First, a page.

There’s one word that can be used to describe the stock market as well as estate and gift tax laws over the past few years and that is “volatile” Unfortunately, volatility often scares clients into taking the “wait and see” approach but in reality, there’s no time like the present to do some estate planning and make lifetime gifts.
What are the current laws:
- Beginning January 1, 2011, the federal estate, gift, and generation-skipping transfer tax exemptions were all set at $5 million with a top rate of 35% — but only for the years 2011 and 2012.
- In July 2011, the Ohio General Assembly repealed the Ohio estate tax, effective for all deaths on and after January 1, 2013.
- Portability – for the first time, one spouse can leave their unused lifetime exemption to their surviving spouse upon their death automatically. In the past this ability was only available with specific estate planning documents. With the individual exemption amount at $5 million, the full estate exemption could be as much as $10 million to the surviving spouse.
What lies ahead:
- Beginning on January 1, 2013, the federal estate tax exemption is scheduled to plummet back to $1 million (adjusted for inflation from 2001 to roughly $1.5 million), the estate tax rate is scheduled to jump back to 55% on amounts above the exemption, AND there will be no portability. OUCH!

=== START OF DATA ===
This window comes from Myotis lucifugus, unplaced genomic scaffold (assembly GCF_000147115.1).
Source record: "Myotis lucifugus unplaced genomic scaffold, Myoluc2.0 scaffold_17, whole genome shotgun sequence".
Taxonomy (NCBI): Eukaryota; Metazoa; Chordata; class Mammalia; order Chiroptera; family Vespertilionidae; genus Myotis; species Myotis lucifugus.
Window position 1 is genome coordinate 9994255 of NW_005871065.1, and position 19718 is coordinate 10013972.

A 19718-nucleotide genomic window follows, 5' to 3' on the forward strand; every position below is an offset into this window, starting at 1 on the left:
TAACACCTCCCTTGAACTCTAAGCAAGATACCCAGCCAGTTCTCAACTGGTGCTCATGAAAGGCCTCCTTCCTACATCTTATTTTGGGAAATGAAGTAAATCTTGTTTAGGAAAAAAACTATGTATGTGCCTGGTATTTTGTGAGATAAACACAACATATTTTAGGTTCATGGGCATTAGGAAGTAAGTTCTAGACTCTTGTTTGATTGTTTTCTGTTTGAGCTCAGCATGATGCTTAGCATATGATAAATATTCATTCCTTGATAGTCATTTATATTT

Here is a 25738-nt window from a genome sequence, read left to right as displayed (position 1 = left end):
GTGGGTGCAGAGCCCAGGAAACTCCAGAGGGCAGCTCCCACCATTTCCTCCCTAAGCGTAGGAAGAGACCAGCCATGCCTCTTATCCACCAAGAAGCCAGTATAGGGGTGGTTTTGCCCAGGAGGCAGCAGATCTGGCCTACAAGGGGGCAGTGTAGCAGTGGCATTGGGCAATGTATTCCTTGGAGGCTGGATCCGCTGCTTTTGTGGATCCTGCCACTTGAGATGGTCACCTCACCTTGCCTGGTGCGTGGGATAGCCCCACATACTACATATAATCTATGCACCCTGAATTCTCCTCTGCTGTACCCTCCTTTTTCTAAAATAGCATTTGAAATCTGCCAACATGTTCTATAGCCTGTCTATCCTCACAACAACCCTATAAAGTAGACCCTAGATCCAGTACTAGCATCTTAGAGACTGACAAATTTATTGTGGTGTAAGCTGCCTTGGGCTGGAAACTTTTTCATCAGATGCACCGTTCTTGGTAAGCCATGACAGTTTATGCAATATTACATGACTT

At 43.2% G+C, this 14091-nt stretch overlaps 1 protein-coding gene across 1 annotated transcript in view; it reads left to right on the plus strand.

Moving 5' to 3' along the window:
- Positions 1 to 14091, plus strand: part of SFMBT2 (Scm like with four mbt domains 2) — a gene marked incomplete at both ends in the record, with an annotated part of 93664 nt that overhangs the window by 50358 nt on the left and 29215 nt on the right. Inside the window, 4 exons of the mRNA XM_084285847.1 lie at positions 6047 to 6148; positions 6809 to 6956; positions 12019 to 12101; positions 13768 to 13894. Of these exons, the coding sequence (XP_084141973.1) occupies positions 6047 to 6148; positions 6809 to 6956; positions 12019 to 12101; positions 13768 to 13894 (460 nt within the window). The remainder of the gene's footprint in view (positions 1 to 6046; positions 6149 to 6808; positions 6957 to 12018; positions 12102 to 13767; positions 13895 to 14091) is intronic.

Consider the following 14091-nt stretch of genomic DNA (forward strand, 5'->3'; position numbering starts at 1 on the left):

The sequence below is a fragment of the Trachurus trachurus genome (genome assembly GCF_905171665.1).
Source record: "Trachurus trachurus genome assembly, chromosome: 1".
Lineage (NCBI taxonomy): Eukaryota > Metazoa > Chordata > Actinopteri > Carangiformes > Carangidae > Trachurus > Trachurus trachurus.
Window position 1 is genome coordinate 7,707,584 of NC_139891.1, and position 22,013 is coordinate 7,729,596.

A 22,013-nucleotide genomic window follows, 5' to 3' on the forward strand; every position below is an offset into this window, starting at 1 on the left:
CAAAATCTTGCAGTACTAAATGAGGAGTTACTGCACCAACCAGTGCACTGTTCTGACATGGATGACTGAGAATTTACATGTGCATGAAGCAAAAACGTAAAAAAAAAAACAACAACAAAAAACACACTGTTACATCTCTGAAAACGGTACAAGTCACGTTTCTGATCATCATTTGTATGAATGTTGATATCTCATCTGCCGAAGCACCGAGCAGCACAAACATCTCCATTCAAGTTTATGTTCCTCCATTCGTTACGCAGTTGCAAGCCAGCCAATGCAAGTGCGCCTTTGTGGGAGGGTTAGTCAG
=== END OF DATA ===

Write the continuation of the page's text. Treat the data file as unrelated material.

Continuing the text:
What you can do now to save on estate and gift taxes later:
- If you own assets you expect to grow faster than 1.4%, now is a great time to use them in your planning. Many sophisticated planning techniques rely on an interest rate set by the IRS (Applicable Federal Rate, or AFR). That rate is now 1.4%, which is the lowest in history.
- Make intra-family loans (e.g. from parent to child) or refinance existing loans. Again, these loans are based on an AFR of 1.4%.
- If you have considered making a large lifetime gift, make it now. With the gift tax exemption at $5 million and depreciated values in your investment portfolio, a gift now will remove any future appreciation out of your estate.
- Regardless of the size of your estate, file a Form 706 – Estate Tax Return for a deceased spouse. Currently, portability must be elected on a timely filed Form 706.
With all of the recent law changes and talk about the “Super Committee” being tasked with proposed deficit cuts, now is a perfect time to plan. Have questions about what you can do now to save on estate and gift taxes later? Post a comment below or contact our Tax Planning and Preparation Group at 440-449-6800.